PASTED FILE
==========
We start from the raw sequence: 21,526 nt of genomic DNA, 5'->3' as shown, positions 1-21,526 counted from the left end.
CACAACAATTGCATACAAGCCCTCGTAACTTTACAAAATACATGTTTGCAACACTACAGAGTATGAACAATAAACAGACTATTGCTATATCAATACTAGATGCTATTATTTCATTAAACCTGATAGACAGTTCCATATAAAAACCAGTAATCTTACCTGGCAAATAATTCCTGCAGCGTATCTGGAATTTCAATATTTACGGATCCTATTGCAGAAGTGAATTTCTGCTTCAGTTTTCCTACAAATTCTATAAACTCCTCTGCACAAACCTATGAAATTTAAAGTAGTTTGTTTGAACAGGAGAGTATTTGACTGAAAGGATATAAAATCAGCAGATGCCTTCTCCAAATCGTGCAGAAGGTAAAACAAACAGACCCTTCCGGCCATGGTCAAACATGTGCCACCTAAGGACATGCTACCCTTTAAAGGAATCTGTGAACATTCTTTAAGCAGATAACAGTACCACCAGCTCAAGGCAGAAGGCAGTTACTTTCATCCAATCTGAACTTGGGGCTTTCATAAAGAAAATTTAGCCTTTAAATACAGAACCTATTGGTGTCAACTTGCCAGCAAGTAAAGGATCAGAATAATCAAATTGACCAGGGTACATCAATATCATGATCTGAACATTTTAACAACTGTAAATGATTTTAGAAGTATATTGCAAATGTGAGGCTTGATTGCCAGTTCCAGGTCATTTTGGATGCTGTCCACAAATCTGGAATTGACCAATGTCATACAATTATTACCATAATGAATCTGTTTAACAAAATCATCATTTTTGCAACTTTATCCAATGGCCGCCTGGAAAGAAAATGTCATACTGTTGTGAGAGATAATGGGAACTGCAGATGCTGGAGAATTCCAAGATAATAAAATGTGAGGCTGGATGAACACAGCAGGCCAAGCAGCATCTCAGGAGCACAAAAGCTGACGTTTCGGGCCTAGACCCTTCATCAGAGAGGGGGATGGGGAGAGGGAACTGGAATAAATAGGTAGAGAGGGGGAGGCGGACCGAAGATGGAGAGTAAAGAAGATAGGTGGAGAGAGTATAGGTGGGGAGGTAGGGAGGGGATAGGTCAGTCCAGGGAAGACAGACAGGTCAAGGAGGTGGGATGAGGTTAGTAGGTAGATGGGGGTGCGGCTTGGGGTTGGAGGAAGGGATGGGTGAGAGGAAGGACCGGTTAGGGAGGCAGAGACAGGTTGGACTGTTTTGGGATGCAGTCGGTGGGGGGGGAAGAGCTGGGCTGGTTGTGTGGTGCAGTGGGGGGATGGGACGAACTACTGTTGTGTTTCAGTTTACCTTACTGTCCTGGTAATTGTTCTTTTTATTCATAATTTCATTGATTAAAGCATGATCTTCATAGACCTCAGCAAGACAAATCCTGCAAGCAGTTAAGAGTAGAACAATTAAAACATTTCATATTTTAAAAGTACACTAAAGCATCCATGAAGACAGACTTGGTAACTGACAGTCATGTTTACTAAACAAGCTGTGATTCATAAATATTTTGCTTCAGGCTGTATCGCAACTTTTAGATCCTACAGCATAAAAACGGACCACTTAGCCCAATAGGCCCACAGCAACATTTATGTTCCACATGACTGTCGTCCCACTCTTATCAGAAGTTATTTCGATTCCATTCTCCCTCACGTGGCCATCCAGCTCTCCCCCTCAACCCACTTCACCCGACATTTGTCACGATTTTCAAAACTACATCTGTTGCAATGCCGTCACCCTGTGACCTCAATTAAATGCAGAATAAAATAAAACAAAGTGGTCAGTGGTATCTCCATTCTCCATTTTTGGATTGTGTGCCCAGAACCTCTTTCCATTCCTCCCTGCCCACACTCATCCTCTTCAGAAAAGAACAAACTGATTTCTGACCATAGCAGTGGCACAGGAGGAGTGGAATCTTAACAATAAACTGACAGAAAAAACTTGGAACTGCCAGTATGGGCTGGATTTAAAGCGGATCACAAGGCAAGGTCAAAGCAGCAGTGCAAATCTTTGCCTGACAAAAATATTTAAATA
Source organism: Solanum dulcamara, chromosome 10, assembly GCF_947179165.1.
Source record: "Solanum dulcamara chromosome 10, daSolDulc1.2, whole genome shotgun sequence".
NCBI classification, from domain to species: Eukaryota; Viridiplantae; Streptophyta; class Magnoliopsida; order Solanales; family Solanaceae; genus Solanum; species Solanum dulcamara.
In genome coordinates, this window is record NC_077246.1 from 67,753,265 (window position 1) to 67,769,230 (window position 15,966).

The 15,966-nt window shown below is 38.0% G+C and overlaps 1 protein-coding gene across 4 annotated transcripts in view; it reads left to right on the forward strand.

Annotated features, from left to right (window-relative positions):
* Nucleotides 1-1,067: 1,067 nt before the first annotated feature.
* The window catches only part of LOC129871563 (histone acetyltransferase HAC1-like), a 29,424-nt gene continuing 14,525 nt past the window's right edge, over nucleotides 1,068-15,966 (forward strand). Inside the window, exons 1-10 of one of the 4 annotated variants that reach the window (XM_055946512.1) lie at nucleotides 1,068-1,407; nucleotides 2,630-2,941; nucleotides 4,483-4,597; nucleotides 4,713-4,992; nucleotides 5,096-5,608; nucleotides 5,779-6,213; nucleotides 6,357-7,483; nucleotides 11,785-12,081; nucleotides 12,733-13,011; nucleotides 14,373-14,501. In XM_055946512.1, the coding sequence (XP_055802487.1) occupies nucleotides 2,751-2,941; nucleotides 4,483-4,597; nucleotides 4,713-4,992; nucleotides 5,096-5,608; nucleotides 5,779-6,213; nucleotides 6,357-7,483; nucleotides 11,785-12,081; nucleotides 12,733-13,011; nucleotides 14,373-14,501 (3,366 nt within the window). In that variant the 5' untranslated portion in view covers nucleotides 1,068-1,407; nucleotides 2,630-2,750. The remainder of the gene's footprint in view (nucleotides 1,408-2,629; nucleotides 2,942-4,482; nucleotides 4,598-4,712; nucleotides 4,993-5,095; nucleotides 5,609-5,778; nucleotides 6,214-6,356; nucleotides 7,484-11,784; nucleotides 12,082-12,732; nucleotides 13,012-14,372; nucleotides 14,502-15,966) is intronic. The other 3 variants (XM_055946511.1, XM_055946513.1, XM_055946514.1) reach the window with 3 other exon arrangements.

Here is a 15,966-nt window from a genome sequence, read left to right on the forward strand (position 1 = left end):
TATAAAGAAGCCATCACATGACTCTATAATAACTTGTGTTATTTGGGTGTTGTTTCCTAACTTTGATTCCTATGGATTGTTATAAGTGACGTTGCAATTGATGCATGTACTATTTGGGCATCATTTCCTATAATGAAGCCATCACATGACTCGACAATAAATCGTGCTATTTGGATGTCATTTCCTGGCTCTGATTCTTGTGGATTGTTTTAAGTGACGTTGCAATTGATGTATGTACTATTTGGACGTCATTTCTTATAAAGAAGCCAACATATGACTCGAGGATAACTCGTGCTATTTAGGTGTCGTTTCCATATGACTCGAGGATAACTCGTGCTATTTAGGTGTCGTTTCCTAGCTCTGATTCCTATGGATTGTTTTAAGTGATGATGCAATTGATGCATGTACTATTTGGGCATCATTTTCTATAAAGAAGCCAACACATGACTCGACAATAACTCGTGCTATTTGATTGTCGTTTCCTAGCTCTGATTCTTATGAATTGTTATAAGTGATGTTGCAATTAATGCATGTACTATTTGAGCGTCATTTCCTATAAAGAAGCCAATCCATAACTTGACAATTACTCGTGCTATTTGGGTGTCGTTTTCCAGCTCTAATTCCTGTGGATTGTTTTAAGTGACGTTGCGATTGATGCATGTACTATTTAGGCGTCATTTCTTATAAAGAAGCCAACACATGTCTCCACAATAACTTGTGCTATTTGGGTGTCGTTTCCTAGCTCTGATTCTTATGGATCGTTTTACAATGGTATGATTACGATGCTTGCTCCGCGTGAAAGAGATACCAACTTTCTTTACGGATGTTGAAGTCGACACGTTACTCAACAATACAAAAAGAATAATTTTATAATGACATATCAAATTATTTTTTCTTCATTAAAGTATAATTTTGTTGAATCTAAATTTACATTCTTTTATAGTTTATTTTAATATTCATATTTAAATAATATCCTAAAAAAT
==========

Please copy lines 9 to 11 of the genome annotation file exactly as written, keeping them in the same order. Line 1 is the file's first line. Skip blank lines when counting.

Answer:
* Nucleotides 1-1,067: 1,067 nt before the first annotated feature.
* The window catches only part of LOC129871563 (histone acetyltransferase HAC1-like), a 29,424-nt gene continuing 14,525 nt past the window's right edge, over nucleotides 1,068-15,966 (forward strand). Inside the window, exons 1-10 of one of the 4 annotated variants that reach the window (XM_055946512.1) lie at nucleotides 1,068-1,407; nucleotides 2,630-2,941; nucleotides 4,483-4,597; nucleotides 4,713-4,992; nucleotides 5,096-5,608; nucleotides 5,779-6,213; nucleotides 6,357-7,483; nucleotides 11,785-12,081; nucleotides 12,733-13,011; nucleotides 14,373-14,501. In XM_055946512.1, the coding sequence (XP_055802487.1) occupies nucleotides 2,751-2,941; nucleotides 4,483-4,597; nucleotides 4,713-4,992; nucleotides 5,096-5,608; nucleotides 5,779-6,213; nucleotides 6,357-7,483; nucleotides 11,785-12,081; nucleotides 12,733-13,011; nucleotides 14,373-14,501 (3,366 nt within the window). In that variant the 5' untranslated portion in view covers nucleotides 1,068-1,407; nucleotides 2,630-2,750. The remainder of the gene's footprint in view (nucleotides 1,408-2,629; nucleotides 2,942-4,482; nucleotides 4,598-4,712; nucleotides 4,993-5,095; nucleotides 5,609-5,778; nucleotides 6,214-6,356; nucleotides 7,484-11,784; nucleotides 12,082-12,732; nucleotides 13,012-14,372; nucleotides 14,502-15,966) is intronic. The other 3 variants (XM_055946511.1, XM_055946513.1, XM_055946514.1) reach the window with 3 other exon arrangements.

Here is a 15,966-nt window from a genome sequence, read left to right on the forward strand (position 1 = left end):